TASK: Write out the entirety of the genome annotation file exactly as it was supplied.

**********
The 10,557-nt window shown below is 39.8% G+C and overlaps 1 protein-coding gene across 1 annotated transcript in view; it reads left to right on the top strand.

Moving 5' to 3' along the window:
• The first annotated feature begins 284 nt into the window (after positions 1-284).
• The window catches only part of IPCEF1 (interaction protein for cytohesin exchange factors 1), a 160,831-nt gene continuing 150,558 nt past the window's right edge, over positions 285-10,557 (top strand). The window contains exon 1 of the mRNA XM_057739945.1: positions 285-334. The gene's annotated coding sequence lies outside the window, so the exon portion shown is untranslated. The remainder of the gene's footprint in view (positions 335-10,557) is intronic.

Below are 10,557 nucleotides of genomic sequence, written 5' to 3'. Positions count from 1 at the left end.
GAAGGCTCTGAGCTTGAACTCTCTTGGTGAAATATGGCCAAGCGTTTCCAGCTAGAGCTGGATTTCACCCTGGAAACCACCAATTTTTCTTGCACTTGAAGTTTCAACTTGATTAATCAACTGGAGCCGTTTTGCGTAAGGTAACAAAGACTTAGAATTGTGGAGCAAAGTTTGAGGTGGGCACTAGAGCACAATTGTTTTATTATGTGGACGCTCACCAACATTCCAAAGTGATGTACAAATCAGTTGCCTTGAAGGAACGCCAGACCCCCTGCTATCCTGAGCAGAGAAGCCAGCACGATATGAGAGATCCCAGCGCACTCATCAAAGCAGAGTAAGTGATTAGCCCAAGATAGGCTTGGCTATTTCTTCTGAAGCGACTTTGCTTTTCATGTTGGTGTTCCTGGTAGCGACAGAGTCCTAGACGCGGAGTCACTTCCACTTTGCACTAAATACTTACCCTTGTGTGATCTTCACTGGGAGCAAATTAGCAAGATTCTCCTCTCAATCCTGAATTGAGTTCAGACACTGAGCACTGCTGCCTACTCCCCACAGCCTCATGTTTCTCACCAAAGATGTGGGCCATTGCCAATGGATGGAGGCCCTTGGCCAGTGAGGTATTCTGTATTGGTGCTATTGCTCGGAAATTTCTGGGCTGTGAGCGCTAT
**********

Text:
The 10,557-nt window shown below is 39.8% G+C and overlaps 1 protein-coding gene across 1 annotated transcript in view; it reads left to right on the top strand.

Moving 5' to 3' along the window:
• The first annotated feature begins 284 nt into the window (after positions 1-284).
• The window catches only part of IPCEF1 (interaction protein for cytohesin exchange factors 1), a 160,831-nt gene continuing 150,558 nt past the window's right edge, over positions 285-10,557 (top strand). The window contains exon 1 of the mRNA XM_057739945.1: positions 285-334. The gene's annotated coding sequence lies outside the window, so the exon portion shown is untranslated. The remainder of the gene's footprint in view (positions 335-10,557) is intronic.

Below are 10,557 nucleotides of genomic sequence, written 5' to 3'. Positions count from 1 at the left end.
GAAGGCTCTGAGCTTGAACTCTCTTGGTGAAATATGGCCAAGCGTTTCCAGCTAGAGCTGGATTTCACCCTGGAAACCACCAATTTTTCTTGCACTTGAAGTTTCAACTTGATTAATCAACTGGAGCCGTTTTGCGTAAGGTAACAAAGACTTAGAATTGTGGAGCAAAGTTTGAGGTGGGCACTAGAGCACAATTGTTTTATTATGTGGACGCTCACCAACATTCCAAAGTGATGTACAAATCAGTTGCCTTGAAGGAACGCCAGACCCCCTGCTATCCTGAGCAGAGAAGCCAGCACGATATGAGAGATCCCAGCGCACTCATCAAAGCAGAGTAAGTGATTAGCCCAAGATAGGCTTGGCTATTTCTTCTGAAGCGACTTTGCTTTTCATGTTGGTGTTCCTGGTAGCGACAGAGTCCTAGACGCGGAGTCACTTCCACTTTGCACTAAATACTTACCCTTGTGTGATCTTCACTGGGAGCAAATTAGCAAGATTCTCCTCTCAATCCTGAATTGAGTTCAGACACTGAGCACTGCTGCCTACTCCCCACAGCCTCATGTTTCTCACCAAAGATGTGGGCCATTGCCAATGGATGGAGGCCCTTGGCCAGTGAGGTATTCTGTATTGGTGCTATTGCTCGGAAATTTCTGGGCTGTGAGCGCTAT